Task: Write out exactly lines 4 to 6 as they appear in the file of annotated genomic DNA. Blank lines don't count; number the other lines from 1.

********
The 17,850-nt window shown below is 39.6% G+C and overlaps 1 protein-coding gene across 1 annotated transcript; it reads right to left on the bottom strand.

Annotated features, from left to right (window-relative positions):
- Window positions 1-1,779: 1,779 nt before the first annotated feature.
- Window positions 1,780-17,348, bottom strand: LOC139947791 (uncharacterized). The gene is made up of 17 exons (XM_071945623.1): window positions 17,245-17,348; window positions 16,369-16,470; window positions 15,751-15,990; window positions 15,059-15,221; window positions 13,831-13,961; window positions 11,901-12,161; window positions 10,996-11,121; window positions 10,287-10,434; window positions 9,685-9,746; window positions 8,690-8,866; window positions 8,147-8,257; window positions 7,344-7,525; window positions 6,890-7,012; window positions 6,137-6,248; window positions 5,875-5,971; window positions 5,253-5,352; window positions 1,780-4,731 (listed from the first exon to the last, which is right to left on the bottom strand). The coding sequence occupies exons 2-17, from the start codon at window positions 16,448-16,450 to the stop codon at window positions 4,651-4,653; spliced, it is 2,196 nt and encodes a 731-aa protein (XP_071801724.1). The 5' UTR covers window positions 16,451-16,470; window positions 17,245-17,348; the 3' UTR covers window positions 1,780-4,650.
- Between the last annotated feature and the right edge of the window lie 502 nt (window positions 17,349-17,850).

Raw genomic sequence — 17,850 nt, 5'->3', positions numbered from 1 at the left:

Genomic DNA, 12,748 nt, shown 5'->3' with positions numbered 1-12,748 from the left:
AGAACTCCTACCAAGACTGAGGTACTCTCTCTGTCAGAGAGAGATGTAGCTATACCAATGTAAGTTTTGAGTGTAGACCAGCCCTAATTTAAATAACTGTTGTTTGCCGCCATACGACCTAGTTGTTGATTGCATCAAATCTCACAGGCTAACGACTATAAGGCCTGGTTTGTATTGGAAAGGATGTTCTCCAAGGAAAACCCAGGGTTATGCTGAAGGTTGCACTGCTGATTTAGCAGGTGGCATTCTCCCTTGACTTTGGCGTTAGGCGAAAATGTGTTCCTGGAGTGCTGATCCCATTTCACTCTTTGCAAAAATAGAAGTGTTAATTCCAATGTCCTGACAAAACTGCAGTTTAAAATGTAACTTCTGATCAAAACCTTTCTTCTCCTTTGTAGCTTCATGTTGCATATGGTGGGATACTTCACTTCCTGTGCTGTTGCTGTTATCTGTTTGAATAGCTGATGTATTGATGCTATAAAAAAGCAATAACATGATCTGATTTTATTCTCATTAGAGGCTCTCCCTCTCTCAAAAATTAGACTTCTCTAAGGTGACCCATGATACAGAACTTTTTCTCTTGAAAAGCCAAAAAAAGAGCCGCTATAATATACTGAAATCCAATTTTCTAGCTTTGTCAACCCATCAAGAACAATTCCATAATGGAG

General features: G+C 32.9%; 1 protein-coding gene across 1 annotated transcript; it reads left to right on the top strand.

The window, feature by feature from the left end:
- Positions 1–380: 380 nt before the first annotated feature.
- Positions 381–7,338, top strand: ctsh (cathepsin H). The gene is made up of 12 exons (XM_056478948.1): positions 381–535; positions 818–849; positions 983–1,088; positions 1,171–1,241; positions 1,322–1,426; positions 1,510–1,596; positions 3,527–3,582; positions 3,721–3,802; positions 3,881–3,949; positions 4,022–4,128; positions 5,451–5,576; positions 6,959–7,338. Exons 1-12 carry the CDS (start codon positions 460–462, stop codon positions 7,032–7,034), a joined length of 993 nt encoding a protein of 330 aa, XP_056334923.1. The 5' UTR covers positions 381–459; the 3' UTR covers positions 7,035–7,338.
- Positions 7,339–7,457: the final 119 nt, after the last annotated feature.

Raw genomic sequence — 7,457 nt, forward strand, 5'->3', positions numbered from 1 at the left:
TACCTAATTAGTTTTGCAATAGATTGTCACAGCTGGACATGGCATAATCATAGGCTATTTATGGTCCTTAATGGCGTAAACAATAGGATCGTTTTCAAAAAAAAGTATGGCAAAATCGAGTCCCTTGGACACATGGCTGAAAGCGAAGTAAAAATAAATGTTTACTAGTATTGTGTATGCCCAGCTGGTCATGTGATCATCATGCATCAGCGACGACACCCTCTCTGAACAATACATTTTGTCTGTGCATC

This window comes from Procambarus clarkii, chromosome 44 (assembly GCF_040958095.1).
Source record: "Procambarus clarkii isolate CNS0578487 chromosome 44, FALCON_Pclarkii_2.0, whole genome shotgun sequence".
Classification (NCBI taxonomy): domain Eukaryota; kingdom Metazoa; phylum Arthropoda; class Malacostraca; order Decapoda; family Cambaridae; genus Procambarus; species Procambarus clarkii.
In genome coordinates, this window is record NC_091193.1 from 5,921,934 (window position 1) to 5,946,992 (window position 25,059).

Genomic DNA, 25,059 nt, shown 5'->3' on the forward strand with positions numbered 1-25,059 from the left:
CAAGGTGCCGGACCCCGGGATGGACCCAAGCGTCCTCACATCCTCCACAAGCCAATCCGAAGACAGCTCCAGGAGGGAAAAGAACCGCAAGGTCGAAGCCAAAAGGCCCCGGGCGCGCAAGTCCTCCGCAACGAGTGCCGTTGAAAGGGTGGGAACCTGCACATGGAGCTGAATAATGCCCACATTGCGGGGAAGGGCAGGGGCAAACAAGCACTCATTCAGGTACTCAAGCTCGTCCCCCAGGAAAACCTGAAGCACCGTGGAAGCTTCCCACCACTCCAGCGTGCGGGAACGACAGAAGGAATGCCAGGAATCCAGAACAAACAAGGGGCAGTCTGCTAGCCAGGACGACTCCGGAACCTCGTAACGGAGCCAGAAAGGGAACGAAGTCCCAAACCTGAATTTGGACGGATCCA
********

- Window positions 1,780-17,348, bottom strand: LOC139947791 (uncharacterized). The gene is made up of 17 exons (XM_071945623.1): window positions 17,245-17,348; window positions 16,369-16,470; window positions 15,751-15,990; window positions 15,059-15,221; window positions 13,831-13,961; window positions 11,901-12,161; window positions 10,996-11,121; window positions 10,287-10,434; window positions 9,685-9,746; window positions 8,690-8,866; window positions 8,147-8,257; window positions 7,344-7,525; window positions 6,890-7,012; window positions 6,137-6,248; window positions 5,875-5,971; window positions 5,253-5,352; window positions 1,780-4,731 (listed from the first exon to the last, which is right to left on the bottom strand). The coding sequence occupies exons 2-17, from the start codon at window positions 16,448-16,450 to the stop codon at window positions 4,651-4,653; spliced, it is 2,196 nt and encodes a 731-aa protein (XP_071801724.1). The 5' UTR covers window positions 16,451-16,470; window positions 17,245-17,348; the 3' UTR covers window positions 1,780-4,650.
- Between the last annotated feature and the right edge of the window lie 502 nt (window positions 17,349-17,850).

Raw genomic sequence — 17,850 nt, 5'->3', positions numbered from 1 at the left: